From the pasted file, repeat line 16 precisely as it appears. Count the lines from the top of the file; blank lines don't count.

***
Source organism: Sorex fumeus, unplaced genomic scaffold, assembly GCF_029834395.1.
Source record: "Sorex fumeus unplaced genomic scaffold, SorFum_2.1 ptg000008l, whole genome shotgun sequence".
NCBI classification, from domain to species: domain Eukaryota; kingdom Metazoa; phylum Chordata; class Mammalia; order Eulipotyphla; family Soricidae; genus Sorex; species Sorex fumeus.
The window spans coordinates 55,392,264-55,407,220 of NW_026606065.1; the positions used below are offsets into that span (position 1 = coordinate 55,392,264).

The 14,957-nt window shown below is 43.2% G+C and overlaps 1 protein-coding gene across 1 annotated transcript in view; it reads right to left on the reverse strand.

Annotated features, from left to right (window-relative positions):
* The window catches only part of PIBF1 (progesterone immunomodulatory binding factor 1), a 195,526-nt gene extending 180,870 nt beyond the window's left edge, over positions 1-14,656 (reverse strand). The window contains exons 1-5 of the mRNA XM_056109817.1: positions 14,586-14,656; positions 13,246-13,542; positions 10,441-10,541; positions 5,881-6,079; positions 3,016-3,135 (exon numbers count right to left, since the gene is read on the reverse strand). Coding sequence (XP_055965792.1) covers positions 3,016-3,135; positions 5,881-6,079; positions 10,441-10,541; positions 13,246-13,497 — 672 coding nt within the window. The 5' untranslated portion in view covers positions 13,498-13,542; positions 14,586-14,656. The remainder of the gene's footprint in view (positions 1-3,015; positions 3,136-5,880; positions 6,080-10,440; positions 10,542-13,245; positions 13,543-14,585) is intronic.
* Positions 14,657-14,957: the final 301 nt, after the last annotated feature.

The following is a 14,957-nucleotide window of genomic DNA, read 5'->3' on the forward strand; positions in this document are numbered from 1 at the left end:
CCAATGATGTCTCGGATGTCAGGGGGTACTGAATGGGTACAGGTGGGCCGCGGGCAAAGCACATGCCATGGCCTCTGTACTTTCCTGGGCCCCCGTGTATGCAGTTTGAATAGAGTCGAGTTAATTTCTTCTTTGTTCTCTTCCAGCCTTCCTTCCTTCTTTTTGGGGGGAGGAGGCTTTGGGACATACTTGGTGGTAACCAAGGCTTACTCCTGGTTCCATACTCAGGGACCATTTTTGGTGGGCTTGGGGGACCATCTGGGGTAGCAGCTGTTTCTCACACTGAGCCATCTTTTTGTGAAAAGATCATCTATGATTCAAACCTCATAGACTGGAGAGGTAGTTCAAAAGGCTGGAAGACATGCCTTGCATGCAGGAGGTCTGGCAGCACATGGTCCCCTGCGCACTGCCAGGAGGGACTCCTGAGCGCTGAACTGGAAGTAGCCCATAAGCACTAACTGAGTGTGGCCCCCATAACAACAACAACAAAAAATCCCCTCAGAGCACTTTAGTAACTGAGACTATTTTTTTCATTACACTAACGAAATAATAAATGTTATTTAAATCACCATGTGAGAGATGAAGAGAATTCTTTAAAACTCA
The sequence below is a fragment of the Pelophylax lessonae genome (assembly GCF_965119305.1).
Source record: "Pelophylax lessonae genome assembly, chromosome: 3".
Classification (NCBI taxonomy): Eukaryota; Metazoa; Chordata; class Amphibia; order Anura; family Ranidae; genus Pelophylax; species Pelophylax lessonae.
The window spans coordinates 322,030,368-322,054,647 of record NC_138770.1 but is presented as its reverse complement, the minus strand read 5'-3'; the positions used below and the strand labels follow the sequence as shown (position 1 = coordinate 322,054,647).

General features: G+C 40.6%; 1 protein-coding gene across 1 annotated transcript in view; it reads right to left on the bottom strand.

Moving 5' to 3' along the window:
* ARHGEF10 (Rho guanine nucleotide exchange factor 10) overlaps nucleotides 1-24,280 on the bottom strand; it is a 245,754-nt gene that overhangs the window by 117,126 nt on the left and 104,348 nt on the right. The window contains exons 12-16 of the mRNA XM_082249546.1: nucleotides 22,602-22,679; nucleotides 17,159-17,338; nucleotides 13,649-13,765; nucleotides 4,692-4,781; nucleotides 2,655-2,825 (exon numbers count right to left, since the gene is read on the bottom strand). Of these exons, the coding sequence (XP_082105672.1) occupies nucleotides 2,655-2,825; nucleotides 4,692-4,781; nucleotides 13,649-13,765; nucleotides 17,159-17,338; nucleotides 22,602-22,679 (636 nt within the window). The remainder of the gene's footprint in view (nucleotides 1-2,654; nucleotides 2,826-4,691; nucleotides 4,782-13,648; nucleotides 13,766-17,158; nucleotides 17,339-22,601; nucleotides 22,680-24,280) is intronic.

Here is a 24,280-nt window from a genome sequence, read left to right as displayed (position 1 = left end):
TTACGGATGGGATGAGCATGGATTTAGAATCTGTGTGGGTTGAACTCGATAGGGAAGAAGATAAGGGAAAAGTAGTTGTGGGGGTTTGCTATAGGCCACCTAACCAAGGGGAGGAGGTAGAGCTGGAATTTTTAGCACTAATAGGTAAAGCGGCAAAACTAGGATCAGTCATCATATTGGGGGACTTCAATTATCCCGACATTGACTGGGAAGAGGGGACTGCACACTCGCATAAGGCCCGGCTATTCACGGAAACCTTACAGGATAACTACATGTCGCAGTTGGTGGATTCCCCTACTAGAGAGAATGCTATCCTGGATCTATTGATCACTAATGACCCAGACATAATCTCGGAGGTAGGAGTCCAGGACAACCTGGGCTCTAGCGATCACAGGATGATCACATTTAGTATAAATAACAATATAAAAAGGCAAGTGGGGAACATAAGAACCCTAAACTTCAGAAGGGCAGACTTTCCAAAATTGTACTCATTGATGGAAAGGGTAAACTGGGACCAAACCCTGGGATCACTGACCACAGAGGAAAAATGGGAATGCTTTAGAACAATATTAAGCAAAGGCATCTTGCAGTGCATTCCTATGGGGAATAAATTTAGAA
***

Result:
Moving 5' to 3' along the window: